The Federal Reserve has now shown that US household wealth rose by 1.4% to $94.8 trillion in the first quarter of 2017. This is a record level and it is up almost 70% since the recession. One of the top reasons was higher stock and mutual fund portfolios gaining about $1.3 trillion. Home values added about $499 billion.
Household wealth has now recovered in full and then some since the great recession and has continued to rise above levels from before the recession.
In an effort to define total household wealth, this includes checking and savings accounts and other assets and it pulls out the total debt from mortgages, credit cards and other loans. The household wealth report is not adjusted for inflation.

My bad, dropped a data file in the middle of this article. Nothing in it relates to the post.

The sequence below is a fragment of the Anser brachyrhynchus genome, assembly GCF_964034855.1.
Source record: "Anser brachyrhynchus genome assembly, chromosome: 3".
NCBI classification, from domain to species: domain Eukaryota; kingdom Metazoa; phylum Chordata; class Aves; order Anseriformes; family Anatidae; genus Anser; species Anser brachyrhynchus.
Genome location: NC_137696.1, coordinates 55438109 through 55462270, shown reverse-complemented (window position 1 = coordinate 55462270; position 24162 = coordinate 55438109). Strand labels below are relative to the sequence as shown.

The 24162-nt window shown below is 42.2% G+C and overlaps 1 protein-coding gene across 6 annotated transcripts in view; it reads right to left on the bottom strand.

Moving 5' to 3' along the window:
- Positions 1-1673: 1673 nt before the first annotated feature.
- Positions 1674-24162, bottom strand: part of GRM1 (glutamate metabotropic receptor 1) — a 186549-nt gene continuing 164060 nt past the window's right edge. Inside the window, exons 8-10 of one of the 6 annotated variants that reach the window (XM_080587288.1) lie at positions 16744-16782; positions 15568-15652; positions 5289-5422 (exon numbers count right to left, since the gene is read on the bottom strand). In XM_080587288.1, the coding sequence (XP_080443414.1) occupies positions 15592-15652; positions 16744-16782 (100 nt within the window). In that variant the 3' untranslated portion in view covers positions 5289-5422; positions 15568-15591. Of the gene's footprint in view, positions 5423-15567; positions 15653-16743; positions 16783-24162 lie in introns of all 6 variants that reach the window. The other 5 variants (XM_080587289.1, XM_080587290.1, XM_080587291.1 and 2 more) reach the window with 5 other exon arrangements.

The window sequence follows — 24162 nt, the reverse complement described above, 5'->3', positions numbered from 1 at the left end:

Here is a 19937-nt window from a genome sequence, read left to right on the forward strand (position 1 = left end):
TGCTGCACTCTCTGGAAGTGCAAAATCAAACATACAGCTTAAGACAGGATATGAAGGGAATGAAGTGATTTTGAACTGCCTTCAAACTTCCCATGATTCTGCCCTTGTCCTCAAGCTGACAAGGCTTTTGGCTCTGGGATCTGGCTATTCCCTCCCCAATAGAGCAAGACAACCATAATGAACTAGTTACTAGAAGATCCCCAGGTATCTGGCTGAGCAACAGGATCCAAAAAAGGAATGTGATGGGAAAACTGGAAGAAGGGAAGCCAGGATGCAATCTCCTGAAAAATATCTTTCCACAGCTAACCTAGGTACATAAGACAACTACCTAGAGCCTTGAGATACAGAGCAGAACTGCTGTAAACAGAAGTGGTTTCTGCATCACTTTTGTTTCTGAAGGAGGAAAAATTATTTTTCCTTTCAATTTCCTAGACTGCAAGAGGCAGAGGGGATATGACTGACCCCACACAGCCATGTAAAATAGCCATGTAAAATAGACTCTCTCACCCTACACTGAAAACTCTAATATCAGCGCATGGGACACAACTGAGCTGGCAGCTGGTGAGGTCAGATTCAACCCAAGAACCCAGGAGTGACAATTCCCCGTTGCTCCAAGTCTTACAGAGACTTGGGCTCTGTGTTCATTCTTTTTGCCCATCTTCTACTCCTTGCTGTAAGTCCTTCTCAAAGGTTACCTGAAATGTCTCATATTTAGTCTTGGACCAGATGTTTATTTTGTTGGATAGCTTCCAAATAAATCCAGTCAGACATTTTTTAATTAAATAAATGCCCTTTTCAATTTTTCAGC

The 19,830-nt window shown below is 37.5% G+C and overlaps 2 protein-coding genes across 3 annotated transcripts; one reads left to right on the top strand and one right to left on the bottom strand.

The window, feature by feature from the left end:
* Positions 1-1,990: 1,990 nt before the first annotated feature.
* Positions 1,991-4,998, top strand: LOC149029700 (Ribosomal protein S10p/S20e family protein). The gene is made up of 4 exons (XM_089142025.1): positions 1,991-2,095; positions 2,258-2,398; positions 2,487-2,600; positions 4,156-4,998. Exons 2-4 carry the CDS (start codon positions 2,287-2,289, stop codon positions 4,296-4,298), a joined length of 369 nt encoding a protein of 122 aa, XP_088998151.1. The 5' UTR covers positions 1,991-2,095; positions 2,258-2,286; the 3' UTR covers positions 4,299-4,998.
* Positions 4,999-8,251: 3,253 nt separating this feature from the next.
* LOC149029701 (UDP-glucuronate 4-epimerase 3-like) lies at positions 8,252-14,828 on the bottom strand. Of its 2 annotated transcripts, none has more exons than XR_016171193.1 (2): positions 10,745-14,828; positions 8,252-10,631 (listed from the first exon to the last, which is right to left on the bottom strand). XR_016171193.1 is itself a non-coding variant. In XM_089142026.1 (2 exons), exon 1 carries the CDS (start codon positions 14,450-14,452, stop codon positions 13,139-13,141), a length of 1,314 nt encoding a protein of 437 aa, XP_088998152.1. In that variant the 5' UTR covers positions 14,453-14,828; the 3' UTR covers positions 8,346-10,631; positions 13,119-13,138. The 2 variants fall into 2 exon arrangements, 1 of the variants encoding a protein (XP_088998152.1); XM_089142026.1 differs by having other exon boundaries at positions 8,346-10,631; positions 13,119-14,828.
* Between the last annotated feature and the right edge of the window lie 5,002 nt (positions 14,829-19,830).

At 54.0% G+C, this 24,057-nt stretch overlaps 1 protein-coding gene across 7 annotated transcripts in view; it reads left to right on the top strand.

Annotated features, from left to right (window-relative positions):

While the wealth report is at a record, the New York Federal Reserve also previously showed that the household debt has reached a new peak after higher mortgages, car loans and student debt. In the first quarter of 2017, household debt and credit rose by $149 billion to $12.73 trillion. That is $50 billion higher than the previous peak reached in the third quarter of 2008. Balances rose 1.7% on mortgages, 0.9% in auto loans, and rose 2.6% in student loans. Credit card balances actually fell by 1.9% in the first quarter.
Total U.S. household wealth was $66.5 trillion at the end of 2007, but that san to $56.2 trillion in 2008 before its long slow recovery. Home prices on a national level had not fully recovered from the recession until September of 2016. Meanwhile, consumer spending has risen by about 2.3% per year since 2009 and that was much lower than after prior recessions.
Full data from the Fed’s flow of funds report is now available.